What is Microfinance Ireland?

Sources of Funding

by Piush Vaish

According to Central Statistics Office, in 2012 the majority of enterprises (90.7%) in the business economy in Ireland are microenterprises (Office., 2012). Given the size and importance of microenterprises, Microfinance Ireland was formed as part of the Government’s Action Plan for Jobs in October 2012. The state backed loan fund provides loans of €2,000 up to €25,000 to businesses employing ten people or less. In the period from its inception to 30th June 2015, Microfinance Ireland has provided €9.303M value of loans to 606 micro-enterprises with a 50% approval rate. 59% of approvals were granted to start-ups (in business for less than 18 months) with an average loan size of €15.4K with majority of loans going to businesses outside Dublin (79%). Only 6% of successful applicants were from Information and Communication sector. Local Enterprise Offices (formerly County and City Enterprise Boards) and Direct Applications are two main sources of referrals .While the Local Enterprise Offices  is the primary referral partners of Microfinance, there has been a steady flow of applications directly from enterprises, both existing and new businesses, seeking credit. Of the applications received directly, 44% were approved (innovation, 2015a).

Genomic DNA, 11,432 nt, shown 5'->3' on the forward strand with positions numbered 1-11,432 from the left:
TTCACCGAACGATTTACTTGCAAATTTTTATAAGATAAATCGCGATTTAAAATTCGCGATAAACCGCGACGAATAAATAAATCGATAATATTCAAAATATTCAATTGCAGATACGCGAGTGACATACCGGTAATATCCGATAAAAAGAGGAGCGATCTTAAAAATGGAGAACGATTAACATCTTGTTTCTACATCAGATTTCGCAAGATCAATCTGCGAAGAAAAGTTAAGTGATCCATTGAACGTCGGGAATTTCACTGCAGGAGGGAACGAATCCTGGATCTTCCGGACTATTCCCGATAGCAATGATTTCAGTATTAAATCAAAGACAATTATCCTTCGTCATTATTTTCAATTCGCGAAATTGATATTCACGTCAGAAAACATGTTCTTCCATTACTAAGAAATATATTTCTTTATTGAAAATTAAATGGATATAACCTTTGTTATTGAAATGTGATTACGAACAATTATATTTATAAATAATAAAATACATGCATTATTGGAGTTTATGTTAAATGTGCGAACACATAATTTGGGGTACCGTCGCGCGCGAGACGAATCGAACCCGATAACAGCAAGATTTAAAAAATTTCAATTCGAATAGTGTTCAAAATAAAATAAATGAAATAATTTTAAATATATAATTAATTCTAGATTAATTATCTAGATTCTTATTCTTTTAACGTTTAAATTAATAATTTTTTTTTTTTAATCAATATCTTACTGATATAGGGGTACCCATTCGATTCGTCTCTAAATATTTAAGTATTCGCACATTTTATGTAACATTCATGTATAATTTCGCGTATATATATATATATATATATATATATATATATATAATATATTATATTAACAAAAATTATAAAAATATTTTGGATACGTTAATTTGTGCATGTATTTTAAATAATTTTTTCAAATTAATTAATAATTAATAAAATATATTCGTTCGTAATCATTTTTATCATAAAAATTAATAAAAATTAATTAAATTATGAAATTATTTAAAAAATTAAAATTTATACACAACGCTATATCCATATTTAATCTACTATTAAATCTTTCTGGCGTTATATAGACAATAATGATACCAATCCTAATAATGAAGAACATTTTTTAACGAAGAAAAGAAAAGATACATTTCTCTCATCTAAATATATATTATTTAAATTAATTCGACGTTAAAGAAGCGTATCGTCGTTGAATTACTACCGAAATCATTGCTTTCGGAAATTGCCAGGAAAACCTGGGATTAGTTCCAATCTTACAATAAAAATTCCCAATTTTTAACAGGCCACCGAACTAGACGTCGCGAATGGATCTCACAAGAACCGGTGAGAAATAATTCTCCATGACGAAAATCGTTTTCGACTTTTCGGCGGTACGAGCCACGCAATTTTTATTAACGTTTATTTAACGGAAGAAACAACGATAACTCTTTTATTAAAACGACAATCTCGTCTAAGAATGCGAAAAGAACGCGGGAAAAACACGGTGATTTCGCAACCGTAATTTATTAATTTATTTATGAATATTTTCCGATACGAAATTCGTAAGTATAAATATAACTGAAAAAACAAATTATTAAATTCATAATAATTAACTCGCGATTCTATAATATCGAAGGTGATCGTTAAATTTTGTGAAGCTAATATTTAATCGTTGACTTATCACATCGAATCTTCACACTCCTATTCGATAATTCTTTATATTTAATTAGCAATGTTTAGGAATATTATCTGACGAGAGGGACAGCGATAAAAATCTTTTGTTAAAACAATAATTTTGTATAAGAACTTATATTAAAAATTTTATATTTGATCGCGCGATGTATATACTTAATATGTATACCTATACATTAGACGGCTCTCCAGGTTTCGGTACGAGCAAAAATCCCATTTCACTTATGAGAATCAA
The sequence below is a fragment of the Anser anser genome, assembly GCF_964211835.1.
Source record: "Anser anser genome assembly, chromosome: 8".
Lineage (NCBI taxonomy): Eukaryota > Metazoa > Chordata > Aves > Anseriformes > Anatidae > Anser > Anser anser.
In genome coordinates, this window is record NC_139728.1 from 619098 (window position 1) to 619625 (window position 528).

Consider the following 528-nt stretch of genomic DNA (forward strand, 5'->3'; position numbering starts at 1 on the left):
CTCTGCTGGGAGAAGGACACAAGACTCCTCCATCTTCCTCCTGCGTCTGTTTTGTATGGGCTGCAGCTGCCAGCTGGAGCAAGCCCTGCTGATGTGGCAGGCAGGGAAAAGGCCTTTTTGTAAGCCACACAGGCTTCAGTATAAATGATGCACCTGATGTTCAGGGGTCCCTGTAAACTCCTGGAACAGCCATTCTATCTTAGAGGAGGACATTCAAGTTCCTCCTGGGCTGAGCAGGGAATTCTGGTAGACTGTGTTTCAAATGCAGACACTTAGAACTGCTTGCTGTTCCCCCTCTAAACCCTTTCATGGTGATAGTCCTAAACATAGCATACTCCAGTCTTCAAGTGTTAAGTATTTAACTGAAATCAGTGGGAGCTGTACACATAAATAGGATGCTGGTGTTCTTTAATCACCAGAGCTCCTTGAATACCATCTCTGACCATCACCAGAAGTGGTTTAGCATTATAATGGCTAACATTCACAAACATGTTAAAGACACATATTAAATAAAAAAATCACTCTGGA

Microfinance offers interest-bearing loans for generally three to five years. At present their interest rate is 8.8% APR fixed and is fixed for the term of the loan and loan repayments are also fixed. There are no fees or charges associated with these loans. There are no early redemption penalties for businesses wishing to pay off their loans early (microfinanceireland, 2015).  As of April 2015, a business does not need credit refusal by commercial banks to be eligible to apply for a loan.

However, according to a review in 2015, Microfinance has admitted it has been overly ambitious in its initial targets. It is unable to match the activity level as forecasted originally. The reason is legacy debt with focus of businesses on repaying existing credit rather than taking new loans (innovation, 2015b).


INNOVATION, D. O. J. E. A. 2015a. Microfinance Ireland,Microenterprise Loan Fund Scheme for the period

1st October 2012 to 30th June 2015 [Online]. DJEI. Available: https://www.djei.ie/en/Publications/Publication-files/Microfinance-Ireland-Progress-Report-Q2-2015.pdf [Accessed 20/11 2015].

INNOVATION, D. O. J. E. A. 2015b. Review of Microfinance Ireland 2015 [Online]. DJEI. Available: https://www.djei.ie/en/Publications/Publication-files/Review-of-Microfinance-Ireland-2015.pdf [Accessed 20/11 2015].

MICROFINANCEIRELAND. 2015. FAQ [Online]. microfinanceireland. Available: http://microfinanceireland.ie/faq/ [Accessed 23/11 2015].

OFFICE., C. S. 2012. Business in Ireland 2012 [Online]. CSO. Available: http://www.cso.ie/en/media/csoie/releasespublications/documents/multisectoral/2012/businessinireland2012.pdf [Accessed 21/11 2015].

Funding Crunch For Irish Startups
Startup funding institutions in Ireland (Part 2)

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